May 052004
Authors: Danny Byers

The historical struggle in Fort Collins between college

students, notorious for having effervescent social gatherings long

through the night, and non-student residents, who prefer a calmer,

quieter atmosphere, was recently epitomized when four CSU students

living together received the dubious record in Fort Collins for the

most citations from the police.

“We have eight tickets, which is the record,” said James Purvis,

CSU student and tenant of the house that has been red-flagged by

the city. “We’ve been labeled a public nuisance twice, two times


Derek Breier, the Associated Students of CSU’s director of

community affairs, said Fort Collins has red-flagged zones, one of

which is the grid centered near Prospect Road and Constitution

Avenue. This is where Purvis resides.

Purvis said when he and his three roommates had their last

offense (two outstanding noise violation tickets in one night), the

police officers told them that they held the record for most


The four tenants have collectively paid more than $2,000 in

fines from their citations, an amount that has been incredibly

difficult to amass, Purvis said.

“They better chill out now, or have a grand a pop,” said Breier,

adding that the Fort Collins judge just deemed that the court can

now slap a $1,000 fine on first offenses, whereas in the past it

was a stair-stepped system of incremental fines.

“My belief is the city is using it as a scare tactic for

students. It might work, but I don’t think that it’s the way to do

it,” said Breier, who communicates student positions to City

Council on these types of issues.

With so many outstanding citations, Purvis and his roommates

expectedly ran into even more legal complications.

“The city called me and said that they were going to start an

action to evict us,” Purvis said. “But I worked with them and since

we’re all leaving in a few months, they said they’ll let us


The police have been called to the house more than 20 times and

the majority of the time they simply say to turn down the music and

quiet everybody, Purvis said.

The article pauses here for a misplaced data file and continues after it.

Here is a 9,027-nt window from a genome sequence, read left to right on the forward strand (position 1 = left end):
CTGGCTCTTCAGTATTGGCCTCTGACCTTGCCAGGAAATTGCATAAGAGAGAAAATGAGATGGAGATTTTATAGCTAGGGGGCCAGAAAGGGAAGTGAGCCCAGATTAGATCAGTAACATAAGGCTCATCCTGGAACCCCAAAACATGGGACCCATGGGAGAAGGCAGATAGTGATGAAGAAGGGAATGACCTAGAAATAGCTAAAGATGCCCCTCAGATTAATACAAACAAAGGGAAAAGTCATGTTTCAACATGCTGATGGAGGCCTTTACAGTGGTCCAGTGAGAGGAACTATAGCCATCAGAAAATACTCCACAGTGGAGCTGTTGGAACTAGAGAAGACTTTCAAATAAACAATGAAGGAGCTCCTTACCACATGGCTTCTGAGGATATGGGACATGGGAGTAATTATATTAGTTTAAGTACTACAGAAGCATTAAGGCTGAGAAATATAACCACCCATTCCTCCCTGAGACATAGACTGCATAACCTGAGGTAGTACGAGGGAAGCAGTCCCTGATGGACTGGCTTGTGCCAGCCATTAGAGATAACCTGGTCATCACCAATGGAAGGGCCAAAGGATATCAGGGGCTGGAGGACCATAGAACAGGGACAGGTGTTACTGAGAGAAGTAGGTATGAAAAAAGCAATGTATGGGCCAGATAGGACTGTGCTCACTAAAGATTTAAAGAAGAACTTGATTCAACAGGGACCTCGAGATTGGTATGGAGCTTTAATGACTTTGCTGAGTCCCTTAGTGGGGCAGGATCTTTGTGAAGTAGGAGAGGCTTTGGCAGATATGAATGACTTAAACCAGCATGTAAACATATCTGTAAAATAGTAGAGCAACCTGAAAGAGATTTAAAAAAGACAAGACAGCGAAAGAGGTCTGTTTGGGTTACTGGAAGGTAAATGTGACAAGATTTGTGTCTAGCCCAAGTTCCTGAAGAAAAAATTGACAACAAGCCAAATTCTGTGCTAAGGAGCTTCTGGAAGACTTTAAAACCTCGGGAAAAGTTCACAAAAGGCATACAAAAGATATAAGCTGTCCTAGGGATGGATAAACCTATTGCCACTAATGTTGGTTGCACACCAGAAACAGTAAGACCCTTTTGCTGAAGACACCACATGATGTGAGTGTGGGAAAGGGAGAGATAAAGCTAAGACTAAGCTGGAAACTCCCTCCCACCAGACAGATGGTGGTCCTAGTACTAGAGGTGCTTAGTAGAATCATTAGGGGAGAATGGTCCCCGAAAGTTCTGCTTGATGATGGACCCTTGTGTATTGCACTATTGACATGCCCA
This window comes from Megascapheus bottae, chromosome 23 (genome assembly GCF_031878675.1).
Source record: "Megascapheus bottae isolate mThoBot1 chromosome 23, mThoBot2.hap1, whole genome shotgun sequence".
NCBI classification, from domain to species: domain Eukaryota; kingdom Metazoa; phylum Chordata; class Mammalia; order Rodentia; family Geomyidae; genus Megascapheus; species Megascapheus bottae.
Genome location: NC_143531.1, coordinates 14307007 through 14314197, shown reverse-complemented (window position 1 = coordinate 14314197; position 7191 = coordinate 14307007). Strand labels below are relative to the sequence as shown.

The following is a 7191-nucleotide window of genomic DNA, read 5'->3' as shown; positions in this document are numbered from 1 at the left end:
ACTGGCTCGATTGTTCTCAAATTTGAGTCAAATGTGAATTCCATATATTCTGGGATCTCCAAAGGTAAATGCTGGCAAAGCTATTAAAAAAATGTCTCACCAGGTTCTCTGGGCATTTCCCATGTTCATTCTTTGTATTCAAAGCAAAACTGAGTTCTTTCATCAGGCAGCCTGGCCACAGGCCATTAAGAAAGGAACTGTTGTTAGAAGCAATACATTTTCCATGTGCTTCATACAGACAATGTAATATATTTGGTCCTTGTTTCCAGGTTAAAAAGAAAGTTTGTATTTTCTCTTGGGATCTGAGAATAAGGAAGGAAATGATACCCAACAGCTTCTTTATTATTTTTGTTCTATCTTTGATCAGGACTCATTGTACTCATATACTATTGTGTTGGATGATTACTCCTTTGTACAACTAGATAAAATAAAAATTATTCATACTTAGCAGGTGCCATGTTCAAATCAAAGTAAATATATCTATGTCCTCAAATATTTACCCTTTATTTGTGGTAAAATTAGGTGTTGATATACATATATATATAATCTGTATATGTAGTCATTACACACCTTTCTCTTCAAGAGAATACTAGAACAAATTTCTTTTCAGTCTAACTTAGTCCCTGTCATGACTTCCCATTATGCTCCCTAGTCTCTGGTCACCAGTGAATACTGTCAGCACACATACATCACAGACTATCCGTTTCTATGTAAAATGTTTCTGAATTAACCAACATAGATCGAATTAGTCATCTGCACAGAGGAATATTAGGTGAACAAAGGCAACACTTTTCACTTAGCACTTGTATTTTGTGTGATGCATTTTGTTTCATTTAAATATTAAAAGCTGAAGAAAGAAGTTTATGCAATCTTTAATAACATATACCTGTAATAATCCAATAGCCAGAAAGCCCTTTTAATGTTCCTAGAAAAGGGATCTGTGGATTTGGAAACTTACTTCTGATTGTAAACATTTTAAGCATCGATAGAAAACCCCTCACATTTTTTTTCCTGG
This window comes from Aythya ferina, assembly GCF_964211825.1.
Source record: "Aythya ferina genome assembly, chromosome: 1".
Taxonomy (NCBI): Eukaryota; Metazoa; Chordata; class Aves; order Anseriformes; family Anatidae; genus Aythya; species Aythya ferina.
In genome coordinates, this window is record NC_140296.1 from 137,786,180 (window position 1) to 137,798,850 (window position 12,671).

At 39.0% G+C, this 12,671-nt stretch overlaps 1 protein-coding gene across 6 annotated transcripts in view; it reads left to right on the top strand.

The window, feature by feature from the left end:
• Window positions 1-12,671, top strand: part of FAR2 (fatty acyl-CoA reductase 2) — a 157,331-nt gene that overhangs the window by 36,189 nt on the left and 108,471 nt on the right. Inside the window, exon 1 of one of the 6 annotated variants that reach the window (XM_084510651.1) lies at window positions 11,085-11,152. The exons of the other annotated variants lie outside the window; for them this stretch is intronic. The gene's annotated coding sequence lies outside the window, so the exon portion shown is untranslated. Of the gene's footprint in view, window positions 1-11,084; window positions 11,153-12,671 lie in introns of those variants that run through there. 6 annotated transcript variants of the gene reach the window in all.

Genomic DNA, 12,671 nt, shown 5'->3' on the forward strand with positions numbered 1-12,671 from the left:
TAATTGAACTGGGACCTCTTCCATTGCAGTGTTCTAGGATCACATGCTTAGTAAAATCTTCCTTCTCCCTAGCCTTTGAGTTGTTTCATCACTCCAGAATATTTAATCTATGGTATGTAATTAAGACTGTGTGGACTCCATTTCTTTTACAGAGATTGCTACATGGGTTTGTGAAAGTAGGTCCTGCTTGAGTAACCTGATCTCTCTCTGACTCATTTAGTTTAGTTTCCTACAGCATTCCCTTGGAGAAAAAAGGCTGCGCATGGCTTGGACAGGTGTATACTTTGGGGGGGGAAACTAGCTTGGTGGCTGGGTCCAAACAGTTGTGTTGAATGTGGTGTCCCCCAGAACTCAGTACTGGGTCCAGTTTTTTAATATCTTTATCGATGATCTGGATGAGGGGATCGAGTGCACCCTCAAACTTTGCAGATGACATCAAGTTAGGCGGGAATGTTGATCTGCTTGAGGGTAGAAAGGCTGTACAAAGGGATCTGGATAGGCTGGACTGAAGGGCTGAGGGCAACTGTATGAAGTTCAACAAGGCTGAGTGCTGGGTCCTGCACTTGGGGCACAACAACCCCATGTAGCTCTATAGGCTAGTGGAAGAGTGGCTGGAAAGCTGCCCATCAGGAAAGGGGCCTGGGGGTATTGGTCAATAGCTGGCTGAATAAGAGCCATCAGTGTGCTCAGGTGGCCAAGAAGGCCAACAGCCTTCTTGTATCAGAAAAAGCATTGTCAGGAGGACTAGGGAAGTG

“We’ve had some cops that recognize us when they come over,” he

said, adding that they usually appreciate how cooperative they are

but that two officers were rather “pissed” when they saw that the

tenant’s first public-nuisance ticket was hung up on the wall.

“They were upset that we were promoting it,” Purvis said. “But

we are kind of proud in a way, especially now, just because we

broke the city record.”

One reason the city believes cases such as this occur and why

the Prospect and Constitution grid has such high complaints is

because many college students are breaking the three-unrelated

persons rule, Breier said. This ordinance makes it illegal for more

than three unrelated people to live in the same household, but

Breier said he thinks the rule is useless.

“On a busy day, you could throw a rock out on the student Plaza

and four out of five people you hit are violating the rule. It’s

not like students are trying to break the law, but it’s how we

afford living,” he said.

Purvis attributed a different reason for his house’s outstanding

record and problems within the community. He said his house is an

example of the fact that Fort Collins is a college town and not a

retirement party, which some unrelenting neighbors refuse to

accept. This results in older residents with an

unnecessary-but-genuine distaste for college students and call the

police on them habitually.

“These guys hate us,” he said. “One neighbor, Paul, said that he

thinks we have a whorehouse because he sees women coming in all the

time, but those are our girlfriends that come over and stay with


Purvis said one particular neighbor, Victor Smith, makes

cohabitation within the community extremely difficult.

“I talked to Vic in the beginning and he basically said that he

will have zero tolerance,” Purvis said.

Smith, who lives directly across from Purvis’ house, has lived

there for 22 years and said people will have parties around the

block, but only in moderation, and that Purvis’ house makes a

tendency of it.

“People get loud routinely in the middle of the night and it

bothers everybody,” Smith said. “The noise level can be really loud

up until 3 at night.”

Smith said he owns rental property and that he rents to students

and tries to be flexible. He lets them know what they can do to be

good neighbors and that he doesn’t dislike living near college

students, but he wishes that the communication was more clear.

Purvis said he and his roommates never intended to disturb their

neighbors or the community, but sometimes “a night starts off with

a 30-pack and turns into four kegs.” They try to cooperate and let

the neighbors know they are being responsible.

Purvis said he and his roommates will be leaving and all hope

that their next location has a better situation where they can

maintain a pleasant relationship with their neighbors without

compromising their youthful magic moments.

“Hopefully we won’t get tickets any more,” he said.

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